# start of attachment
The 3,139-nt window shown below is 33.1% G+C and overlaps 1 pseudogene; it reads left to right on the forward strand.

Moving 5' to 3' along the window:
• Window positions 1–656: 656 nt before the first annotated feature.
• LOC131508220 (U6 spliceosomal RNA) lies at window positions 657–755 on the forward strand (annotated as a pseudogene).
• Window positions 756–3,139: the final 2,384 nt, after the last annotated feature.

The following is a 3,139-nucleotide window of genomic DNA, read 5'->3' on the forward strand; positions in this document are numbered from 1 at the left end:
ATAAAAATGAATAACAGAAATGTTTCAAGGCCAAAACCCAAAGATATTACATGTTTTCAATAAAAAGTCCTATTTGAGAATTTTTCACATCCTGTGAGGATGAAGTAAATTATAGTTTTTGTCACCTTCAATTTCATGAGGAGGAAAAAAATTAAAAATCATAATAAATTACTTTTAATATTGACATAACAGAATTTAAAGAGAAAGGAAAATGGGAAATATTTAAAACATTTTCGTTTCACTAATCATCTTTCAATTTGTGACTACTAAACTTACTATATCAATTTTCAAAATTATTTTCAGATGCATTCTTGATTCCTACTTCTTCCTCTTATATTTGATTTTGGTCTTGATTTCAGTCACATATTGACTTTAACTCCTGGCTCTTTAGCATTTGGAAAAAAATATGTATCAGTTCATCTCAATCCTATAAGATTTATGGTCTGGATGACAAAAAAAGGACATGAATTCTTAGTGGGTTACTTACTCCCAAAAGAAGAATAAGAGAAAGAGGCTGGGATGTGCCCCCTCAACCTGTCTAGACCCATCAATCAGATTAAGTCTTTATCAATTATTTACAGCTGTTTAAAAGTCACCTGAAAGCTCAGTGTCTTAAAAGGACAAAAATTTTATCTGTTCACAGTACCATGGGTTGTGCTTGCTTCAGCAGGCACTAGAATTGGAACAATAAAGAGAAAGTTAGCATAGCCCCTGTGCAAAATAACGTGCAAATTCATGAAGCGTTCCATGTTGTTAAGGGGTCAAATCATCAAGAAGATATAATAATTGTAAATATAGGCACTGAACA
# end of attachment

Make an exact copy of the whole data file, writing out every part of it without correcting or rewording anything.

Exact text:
The 3,139-nt window shown below is 33.1% G+C and overlaps 1 pseudogene; it reads left to right on the forward strand.

Moving 5' to 3' along the window:
• Window positions 1–656: 656 nt before the first annotated feature.
• LOC131508220 (U6 spliceosomal RNA) lies at window positions 657–755 on the forward strand (annotated as a pseudogene).
• Window positions 756–3,139: the final 2,384 nt, after the last annotated feature.

The following is a 3,139-nucleotide window of genomic DNA, read 5'->3' on the forward strand; positions in this document are numbered from 1 at the left end:
ATAAAAATGAATAACAGAAATGTTTCAAGGCCAAAACCCAAAGATATTACATGTTTTCAATAAAAAGTCCTATTTGAGAATTTTTCACATCCTGTGAGGATGAAGTAAATTATAGTTTTTGTCACCTTCAATTTCATGAGGAGGAAAAAAATTAAAAATCATAATAAATTACTTTTAATATTGACATAACAGAATTTAAAGAGAAAGGAAAATGGGAAATATTTAAAACATTTTCGTTTCACTAATCATCTTTCAATTTGTGACTACTAAACTTACTATATCAATTTTCAAAATTATTTTCAGATGCATTCTTGATTCCTACTTCTTCCTCTTATATTTGATTTTGGTCTTGATTTCAGTCACATATTGACTTTAACTCCTGGCTCTTTAGCATTTGGAAAAAAATATGTATCAGTTCATCTCAATCCTATAAGATTTATGGTCTGGATGACAAAAAAAGGACATGAATTCTTAGTGGGTTACTTACTCCCAAAAGAAGAATAAGAGAAAGAGGCTGGGATGTGCCCCCTCAACCTGTCTAGACCCATCAATCAGATTAAGTCTTTATCAATTATTTACAGCTGTTTAAAAGTCACCTGAAAGCTCAGTGTCTTAAAAGGACAAAAATTTTATCTGTTCACAGTACCATGGGTTGTGCTTGCTTCAGCAGGCACTAGAATTGGAACAATAAAGAGAAAGTTAGCATAGCCCCTGTGCAAAATAACGTGCAAATTCATGAAGCGTTCCATGTTGTTAAGGGGTCAAATCATCAAGAAGATATAATAATTGTAAATATAGGCACTGAACA